As I sat on my bed no longer home, but back at school again, I realized that I have been back in the States for an entire month now.
After spending about three months in a foreign country, coming home is an incredibly strange experience. When I left to go abroad, I was expecting some sort of culture shock or home sickness, but was lucky enough to not really experience too much of either of those things. Being abroad made me incredibly happy, and I loved many of the challenges that came with being abroad. Continue reading “Back to the USA”→
About a year ago one of my best friends, Alexis, and I realized that we would both be abroad in the following fall semester. This is something we had both dreamed about for years and had often joked about the possibility of meeting up in a foreign country. Through those years, it all seemed silly and impossible. What were the chances that we would 1) both be studying abroad at the same time and 2) actually meet up somewhere foreign?
Despite all of this, Alexis and I managed to beat all odds and figured out a way to make it work. In late October we solidified plans to meet over thanksgiving weekend in the beautiful country of Ireland. Words can’t describe how excited I was. On the night of Black Friday I boarded a plane to Dublin, ripe with excitement for the weekend to come. Alexis was arriving a few hours before me with her friend Taylor from school. We were staying at Taylor’s family friend’s home and so they headed there to drop off their things and headed downtown.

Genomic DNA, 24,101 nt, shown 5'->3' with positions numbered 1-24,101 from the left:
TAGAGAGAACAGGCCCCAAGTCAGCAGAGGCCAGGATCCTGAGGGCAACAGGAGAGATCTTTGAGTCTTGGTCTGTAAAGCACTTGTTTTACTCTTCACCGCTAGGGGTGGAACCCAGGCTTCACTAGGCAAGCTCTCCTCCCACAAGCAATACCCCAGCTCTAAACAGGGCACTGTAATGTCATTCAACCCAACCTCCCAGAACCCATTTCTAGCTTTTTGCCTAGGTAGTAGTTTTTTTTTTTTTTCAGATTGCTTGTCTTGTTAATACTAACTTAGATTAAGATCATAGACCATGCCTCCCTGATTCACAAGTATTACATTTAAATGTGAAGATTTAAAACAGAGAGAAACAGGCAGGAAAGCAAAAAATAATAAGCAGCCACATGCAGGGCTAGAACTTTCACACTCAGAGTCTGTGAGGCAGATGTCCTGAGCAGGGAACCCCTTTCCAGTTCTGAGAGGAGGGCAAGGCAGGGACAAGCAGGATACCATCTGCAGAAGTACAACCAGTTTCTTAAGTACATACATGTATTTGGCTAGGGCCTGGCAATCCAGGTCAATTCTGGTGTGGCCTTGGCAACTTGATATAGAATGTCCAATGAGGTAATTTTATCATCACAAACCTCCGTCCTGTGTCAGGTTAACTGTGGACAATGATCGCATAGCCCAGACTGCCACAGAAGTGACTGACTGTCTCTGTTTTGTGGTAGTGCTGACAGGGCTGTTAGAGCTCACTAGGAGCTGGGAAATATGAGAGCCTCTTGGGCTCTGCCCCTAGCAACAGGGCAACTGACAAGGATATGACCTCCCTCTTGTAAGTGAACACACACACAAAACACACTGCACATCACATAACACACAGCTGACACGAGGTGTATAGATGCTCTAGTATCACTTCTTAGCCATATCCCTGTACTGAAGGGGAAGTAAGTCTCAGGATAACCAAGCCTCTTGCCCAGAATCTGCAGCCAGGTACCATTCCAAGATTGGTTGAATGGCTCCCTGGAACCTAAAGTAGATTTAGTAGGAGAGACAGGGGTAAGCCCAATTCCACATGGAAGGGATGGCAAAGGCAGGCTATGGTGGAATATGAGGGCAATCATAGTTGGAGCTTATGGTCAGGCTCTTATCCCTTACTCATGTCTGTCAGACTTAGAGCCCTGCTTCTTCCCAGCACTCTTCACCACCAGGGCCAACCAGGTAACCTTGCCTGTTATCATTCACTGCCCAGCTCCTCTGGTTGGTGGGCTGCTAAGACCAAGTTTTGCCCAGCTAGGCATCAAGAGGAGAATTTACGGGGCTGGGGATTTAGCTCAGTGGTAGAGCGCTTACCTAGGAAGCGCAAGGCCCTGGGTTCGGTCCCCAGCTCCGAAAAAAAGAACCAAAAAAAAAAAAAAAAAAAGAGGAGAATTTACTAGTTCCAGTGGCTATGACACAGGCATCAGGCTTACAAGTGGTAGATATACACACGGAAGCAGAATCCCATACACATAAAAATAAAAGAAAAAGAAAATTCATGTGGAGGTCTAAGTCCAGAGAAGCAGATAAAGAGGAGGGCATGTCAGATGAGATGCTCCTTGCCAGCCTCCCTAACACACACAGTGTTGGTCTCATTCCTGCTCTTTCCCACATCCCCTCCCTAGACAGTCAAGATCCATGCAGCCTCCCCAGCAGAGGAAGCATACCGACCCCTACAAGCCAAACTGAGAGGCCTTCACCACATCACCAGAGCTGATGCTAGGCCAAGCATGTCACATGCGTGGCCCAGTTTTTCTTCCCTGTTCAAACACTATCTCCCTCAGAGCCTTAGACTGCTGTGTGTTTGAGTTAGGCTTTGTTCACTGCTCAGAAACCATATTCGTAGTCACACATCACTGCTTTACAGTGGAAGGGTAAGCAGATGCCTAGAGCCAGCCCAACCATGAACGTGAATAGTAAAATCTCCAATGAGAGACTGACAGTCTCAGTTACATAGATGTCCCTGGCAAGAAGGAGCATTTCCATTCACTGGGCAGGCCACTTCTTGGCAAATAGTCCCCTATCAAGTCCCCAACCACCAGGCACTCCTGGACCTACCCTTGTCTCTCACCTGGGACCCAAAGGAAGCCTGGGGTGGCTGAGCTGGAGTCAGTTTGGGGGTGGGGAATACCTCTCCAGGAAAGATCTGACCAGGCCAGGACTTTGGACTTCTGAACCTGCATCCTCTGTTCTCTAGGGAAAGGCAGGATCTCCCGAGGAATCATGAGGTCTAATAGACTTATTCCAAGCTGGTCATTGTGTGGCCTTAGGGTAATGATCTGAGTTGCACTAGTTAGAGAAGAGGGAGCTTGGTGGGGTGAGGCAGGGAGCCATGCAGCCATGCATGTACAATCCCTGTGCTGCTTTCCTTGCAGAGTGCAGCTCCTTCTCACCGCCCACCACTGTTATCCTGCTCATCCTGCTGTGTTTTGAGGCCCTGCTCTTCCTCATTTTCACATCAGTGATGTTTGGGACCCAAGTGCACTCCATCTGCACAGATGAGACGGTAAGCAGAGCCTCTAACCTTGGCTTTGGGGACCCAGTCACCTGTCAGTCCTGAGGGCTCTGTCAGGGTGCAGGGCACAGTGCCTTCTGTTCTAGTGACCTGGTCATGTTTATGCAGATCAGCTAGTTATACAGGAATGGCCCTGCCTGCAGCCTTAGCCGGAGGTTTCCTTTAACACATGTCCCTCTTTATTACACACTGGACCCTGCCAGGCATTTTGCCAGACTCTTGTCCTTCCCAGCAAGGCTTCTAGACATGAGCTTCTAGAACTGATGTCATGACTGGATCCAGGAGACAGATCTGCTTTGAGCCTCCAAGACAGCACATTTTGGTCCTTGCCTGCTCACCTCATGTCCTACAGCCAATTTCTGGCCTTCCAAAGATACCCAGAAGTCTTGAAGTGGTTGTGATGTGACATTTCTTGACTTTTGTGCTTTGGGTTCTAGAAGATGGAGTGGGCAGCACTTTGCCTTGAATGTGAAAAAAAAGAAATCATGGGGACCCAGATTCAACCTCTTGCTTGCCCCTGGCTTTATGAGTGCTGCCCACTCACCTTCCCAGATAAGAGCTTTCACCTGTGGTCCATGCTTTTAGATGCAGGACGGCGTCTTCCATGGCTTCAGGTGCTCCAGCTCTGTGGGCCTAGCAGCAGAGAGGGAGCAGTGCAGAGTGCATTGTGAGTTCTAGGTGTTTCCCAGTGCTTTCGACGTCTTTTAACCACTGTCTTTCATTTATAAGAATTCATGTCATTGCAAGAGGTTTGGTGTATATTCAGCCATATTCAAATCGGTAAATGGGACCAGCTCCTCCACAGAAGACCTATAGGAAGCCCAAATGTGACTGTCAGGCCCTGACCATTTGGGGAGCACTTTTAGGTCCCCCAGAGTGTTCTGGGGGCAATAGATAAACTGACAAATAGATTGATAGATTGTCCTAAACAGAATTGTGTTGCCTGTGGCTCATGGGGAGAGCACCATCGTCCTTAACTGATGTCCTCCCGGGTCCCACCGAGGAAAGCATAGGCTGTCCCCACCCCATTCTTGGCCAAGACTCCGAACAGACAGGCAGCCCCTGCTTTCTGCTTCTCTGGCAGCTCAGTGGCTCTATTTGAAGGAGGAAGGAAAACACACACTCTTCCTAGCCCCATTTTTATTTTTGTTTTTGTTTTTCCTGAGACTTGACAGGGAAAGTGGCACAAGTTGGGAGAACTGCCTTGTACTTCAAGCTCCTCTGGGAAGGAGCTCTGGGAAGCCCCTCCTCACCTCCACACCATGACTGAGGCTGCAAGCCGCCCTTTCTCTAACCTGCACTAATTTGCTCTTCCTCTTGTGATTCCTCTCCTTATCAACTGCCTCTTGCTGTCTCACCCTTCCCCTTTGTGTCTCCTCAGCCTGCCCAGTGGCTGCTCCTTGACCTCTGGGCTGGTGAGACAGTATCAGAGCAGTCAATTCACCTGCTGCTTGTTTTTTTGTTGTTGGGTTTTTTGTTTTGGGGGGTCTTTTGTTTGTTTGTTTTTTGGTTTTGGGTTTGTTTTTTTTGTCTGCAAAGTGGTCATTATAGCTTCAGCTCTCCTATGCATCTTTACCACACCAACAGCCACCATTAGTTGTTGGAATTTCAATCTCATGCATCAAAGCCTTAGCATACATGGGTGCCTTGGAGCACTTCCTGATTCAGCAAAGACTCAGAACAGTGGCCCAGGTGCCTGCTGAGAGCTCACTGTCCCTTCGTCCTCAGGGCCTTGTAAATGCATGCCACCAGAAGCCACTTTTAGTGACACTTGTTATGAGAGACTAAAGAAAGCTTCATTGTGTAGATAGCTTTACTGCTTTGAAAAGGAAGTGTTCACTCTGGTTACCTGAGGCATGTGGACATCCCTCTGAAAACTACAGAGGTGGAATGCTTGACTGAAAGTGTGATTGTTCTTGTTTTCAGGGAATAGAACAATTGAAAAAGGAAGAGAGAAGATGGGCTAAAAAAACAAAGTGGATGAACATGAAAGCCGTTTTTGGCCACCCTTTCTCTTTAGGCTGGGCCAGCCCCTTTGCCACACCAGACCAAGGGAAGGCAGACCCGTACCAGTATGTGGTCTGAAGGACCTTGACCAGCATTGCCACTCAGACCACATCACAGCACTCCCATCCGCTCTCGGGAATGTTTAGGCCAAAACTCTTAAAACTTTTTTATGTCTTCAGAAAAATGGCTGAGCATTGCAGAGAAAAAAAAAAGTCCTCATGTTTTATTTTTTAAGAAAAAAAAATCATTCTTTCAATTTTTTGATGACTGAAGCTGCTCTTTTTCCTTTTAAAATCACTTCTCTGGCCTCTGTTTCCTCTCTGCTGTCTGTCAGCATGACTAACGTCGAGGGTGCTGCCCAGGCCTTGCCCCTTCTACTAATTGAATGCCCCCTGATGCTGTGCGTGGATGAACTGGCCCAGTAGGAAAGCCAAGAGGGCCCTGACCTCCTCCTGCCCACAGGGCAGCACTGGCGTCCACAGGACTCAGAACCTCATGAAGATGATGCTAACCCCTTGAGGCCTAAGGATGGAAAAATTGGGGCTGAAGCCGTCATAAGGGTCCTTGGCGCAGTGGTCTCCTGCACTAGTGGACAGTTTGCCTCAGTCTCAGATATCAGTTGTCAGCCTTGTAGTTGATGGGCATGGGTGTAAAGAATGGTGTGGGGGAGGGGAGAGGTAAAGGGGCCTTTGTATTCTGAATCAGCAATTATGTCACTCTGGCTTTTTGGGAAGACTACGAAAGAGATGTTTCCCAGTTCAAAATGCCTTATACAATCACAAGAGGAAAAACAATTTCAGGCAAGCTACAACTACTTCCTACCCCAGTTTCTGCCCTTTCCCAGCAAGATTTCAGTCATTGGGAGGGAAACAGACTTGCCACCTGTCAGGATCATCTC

After a few minor mishaps, we were finally reunited on the streets of Dublin. We ended up meeting near the train station and did some exploring around the area. However it wasn’t long before we ended up on a train to Malahide to rest for the night.
Around mid-November every year, a magical thing begins to happen all over Europe. Town squares begin to fill with pallets of wood that slowly turn into cute little houses in the following days. The Christmas Markets were coming.
In Wroclaw in particular, the Christmas Market fills the rynek (main square) with these little houses all selling different kinds of Polish delicacies, pottery, and mulled wine. This year the Christmas Market opened on November 21st.
After a month of educational weekend trips, I jumped at the opportunity to get out of dodge for a long weekend in early November. This trip was especially exciting because I was flying to Liverpool, England to meet my incredible Dad!
My flight was early on a Saturday morning, but I was in Liverpool before I knew it. After some intense questioning from Border Control, I apparently convinced England that I had no plans to wreak havoc and was able to leave the airport to meet up with my dad. Lucky for me, it was just a walk across the street to the airport hotel.
Once I got settled into the hotel room, we were off to explore Liverpool. Getting to downtown Liverpool proved to be quite the experience all weekend. My brave father decided to rent a stick shift car for the weekend, making for an interesting time of driving on the left side of the road, while driving stick left handed. While he did a great job (I mean, we’re still here after all), I’d be okay with never doing that again.